# How can you analogize mathematical induction to dominoes falling, if some domino can fail to topple? [closed]

**Closed**
as not constructive
by Peter Taylor
on Jan 5, 2022 at 10:00

This question cannot be answered in a way that is helpful to anyone. It's not possible to learn something from possible answers, except for the solution for the specific problem of the asker.

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This analogy doesn't convince me, because what if some domino (after b, the base case) fails to topple? In real life, a domino can remain standing upright if it got placed too far apart from the previous domino — or if the previous domino didn't hit this steadfast domino with sufficient force (to topple this steady domino).

David Gunderson, *Handbook of Mathematical Induction* (2010), pp 4-5.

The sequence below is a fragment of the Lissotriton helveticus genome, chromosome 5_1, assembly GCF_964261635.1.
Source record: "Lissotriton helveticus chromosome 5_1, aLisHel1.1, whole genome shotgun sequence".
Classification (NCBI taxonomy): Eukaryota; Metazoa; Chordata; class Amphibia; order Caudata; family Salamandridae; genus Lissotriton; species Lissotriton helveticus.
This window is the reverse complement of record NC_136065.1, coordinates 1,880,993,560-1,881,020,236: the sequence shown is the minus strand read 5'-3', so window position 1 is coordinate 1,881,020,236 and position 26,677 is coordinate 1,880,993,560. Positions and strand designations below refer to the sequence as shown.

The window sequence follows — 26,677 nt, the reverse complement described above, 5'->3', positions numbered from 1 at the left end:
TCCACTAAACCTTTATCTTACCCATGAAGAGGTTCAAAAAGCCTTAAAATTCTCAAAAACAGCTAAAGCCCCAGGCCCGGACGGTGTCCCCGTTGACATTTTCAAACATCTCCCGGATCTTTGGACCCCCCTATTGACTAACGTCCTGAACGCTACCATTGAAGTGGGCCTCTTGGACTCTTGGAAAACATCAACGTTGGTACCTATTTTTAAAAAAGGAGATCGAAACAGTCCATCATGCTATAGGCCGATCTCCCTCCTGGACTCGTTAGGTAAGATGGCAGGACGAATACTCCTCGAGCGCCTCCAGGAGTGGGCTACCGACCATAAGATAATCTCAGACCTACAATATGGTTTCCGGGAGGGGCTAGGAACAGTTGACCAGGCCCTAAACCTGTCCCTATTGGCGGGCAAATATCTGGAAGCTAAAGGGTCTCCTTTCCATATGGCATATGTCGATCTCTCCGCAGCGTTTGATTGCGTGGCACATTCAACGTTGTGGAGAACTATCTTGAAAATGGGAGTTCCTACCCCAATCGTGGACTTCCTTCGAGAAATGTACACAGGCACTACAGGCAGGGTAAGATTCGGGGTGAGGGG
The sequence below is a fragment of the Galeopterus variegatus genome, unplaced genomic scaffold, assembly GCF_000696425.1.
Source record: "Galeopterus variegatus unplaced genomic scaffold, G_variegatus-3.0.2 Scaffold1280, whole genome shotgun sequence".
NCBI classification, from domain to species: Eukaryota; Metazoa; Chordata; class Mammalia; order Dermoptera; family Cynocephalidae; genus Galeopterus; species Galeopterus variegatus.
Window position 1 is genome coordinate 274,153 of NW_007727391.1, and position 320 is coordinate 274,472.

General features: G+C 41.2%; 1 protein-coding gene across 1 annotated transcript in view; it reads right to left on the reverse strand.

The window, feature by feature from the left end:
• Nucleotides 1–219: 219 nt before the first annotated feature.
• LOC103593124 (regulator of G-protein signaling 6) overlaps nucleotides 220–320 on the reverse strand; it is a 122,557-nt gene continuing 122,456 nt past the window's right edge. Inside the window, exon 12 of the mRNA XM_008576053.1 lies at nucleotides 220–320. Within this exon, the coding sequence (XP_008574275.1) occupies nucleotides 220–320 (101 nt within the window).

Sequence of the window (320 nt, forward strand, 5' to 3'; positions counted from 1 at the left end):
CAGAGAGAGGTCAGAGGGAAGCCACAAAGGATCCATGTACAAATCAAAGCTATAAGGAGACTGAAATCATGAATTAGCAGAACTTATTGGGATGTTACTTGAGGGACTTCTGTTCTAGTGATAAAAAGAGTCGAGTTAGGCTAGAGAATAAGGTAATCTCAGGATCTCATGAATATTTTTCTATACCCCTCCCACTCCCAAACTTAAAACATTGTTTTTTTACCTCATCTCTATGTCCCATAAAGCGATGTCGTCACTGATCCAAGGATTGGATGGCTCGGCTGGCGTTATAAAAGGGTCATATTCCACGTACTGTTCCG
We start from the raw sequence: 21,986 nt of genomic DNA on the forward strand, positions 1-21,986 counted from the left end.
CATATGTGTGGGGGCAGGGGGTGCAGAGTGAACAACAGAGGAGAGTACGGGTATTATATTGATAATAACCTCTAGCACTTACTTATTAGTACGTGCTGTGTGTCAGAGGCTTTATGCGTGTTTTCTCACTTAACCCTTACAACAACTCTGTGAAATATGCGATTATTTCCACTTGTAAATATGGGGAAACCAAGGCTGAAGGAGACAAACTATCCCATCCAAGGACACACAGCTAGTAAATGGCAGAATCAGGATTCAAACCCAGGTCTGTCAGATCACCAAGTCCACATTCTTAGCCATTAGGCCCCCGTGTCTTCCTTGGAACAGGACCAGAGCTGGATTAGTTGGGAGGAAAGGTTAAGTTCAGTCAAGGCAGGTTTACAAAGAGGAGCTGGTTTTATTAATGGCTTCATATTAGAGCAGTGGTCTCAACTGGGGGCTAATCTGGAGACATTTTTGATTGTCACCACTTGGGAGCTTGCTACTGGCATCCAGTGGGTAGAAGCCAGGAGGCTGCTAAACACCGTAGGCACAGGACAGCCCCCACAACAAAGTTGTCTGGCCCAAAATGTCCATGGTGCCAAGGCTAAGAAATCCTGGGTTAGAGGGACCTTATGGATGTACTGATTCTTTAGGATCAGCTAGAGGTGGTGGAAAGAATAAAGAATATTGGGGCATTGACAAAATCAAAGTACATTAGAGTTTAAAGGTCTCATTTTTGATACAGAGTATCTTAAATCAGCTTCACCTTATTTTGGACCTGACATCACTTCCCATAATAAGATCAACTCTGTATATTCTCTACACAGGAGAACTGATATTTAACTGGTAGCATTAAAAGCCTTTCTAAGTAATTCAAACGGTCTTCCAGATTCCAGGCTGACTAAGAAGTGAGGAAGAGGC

## 1 answer

It is an analogy and the essential point is that each step leads to the next, just like, in case of dominoes (when they work), each one topples the next.

You have focused upon a case where the analogy breaks. It is a good idea to detect such cases and maybe it makes the analogy less useful for you, if the parts where the analogy does not work are, for you, essential features of the phenomenon. This is okay.

Hopefully you have mastered the concept while thinking through the matter; if so, the analogy has served its need, and if not, you should solve some problems and build more intuition.

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